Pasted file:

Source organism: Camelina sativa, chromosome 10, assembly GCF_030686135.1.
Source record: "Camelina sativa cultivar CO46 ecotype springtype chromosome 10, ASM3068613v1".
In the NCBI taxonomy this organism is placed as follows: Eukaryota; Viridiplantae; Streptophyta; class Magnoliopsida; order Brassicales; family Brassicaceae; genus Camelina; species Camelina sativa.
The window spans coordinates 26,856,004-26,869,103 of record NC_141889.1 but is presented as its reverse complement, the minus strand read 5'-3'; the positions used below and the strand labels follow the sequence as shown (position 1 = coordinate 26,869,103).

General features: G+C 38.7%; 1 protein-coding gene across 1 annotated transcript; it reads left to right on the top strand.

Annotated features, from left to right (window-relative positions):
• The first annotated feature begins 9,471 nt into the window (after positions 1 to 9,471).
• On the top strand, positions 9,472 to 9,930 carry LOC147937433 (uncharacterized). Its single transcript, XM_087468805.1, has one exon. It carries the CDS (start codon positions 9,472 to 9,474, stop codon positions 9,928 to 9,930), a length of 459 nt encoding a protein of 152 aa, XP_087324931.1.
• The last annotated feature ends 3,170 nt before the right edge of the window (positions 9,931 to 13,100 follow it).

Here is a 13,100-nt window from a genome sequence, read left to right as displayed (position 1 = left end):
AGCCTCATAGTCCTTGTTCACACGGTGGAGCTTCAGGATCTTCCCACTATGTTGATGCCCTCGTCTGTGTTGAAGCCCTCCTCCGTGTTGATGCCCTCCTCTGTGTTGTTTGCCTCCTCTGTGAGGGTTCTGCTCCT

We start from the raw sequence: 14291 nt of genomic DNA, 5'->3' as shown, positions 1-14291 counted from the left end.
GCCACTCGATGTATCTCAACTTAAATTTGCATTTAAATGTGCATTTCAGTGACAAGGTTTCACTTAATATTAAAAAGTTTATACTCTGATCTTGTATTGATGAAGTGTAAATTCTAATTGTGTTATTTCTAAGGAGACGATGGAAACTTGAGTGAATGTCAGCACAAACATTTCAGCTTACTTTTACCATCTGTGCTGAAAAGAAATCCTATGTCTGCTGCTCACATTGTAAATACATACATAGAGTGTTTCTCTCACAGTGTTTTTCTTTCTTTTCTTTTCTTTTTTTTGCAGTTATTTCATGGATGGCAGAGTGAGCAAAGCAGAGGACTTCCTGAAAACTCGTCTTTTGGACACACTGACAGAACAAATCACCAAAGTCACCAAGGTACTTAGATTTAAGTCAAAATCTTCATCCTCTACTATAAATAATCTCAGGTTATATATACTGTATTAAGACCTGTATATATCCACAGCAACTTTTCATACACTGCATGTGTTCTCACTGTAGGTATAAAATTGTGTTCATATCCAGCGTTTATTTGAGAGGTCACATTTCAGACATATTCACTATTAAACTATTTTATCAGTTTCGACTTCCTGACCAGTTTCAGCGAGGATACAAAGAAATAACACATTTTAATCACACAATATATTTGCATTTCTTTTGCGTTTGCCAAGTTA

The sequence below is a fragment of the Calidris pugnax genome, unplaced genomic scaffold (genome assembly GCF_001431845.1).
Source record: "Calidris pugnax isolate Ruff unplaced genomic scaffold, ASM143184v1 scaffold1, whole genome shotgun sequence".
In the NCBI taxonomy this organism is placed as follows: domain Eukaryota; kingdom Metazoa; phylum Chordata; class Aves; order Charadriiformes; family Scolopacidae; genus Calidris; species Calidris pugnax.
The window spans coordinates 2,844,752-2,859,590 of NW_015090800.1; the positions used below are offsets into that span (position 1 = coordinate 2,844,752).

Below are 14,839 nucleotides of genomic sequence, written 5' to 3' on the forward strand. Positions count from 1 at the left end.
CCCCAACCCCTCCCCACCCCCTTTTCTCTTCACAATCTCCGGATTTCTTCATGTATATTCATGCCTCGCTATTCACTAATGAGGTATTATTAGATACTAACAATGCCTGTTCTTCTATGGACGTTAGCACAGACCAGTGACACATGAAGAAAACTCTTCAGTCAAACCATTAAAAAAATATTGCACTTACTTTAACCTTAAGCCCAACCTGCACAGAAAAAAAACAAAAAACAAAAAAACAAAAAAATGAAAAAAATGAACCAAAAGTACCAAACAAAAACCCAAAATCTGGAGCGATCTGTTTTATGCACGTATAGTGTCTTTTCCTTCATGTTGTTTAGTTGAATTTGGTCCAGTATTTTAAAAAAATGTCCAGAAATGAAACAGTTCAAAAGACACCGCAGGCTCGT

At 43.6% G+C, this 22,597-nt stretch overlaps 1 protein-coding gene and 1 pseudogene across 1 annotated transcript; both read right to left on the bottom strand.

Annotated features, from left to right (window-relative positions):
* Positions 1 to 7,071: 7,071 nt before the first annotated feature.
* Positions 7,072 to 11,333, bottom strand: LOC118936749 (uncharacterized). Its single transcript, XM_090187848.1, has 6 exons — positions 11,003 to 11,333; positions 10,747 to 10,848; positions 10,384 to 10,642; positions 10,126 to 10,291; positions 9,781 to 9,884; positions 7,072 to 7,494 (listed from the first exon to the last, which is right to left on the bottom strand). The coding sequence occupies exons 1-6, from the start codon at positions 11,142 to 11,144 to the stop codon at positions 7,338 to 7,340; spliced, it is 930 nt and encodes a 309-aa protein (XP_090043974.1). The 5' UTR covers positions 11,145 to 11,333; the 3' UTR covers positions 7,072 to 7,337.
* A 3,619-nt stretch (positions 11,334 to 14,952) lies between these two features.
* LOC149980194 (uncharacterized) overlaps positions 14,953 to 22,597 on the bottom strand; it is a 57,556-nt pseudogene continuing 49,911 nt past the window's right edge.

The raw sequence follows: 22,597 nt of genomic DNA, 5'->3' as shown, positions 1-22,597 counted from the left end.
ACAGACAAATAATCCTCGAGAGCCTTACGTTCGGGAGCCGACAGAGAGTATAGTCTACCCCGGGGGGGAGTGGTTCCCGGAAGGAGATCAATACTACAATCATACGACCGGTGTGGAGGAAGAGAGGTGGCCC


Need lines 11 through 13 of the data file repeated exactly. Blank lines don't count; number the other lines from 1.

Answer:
AGCCTCATAGTCCTTGTTCACACGGTGGAGCTTCAGGATCTTCCCACTATGTTGATGCCCTCGTCTGTGTTGAAGCCCTCCTCCGTGTTGATGCCCTCCTCTGTGTTGTTTGCCTCCTCTGTGAGGGTTCTGCTCCT

We start from the raw sequence: 14291 nt of genomic DNA, 5'->3' as shown, positions 1-14291 counted from the left end.
GCCACTCGATGTATCTCAACTTAAATTTGCATTTAAATGTGCATTTCAGTGACAAGGTTTCACTTAATATTAAAAAGTTTATACTCTGATCTTGTATTGATGAAGTGTAAATTCTAATTGTGTTATTTCTAAGGAGACGATGGAAACTTGAGTGAATGTCAGCACAAACATTTCAGCTTACTTTTACCATCTGTGCTGAAAAGAAATCCTATGTCTGCTGCTCACATTGTAAATACATACATAGAGTGTTTCTCTCACAGTGTTTTTCTTTCTTTTCTTTTCTTTTTTTTGCAGTTATTTCATGGATGGCAGAGTGAGCAAAGCAGAGGACTTCCTGAAAACTCGTCTTTTGGACACACTGACAGAACAAATCACCAAAGTCACCAAGGTACTTAGATTTAAGTCAAAATCTTCATCCTCTACTATAAATAATCTCAGGTTATATATACTGTATTAAGACCTGTATATATCCACAGCAACTTTTCATACACTGCATGTGTTCTCACTGTAGGTATAAAATTGTGTTCATATCCAGCGTTTATTTGAGAGGTCACATTTCAGACATATTCACTATTAAACTATTTTATCAGTTTCGACTTCCTGACCAGTTTCAGCGAGGATACAAAGAAATAACACATTTTAATCACACAATATATTTGCATTTCTTTTGCGTTTGCCAAGTTA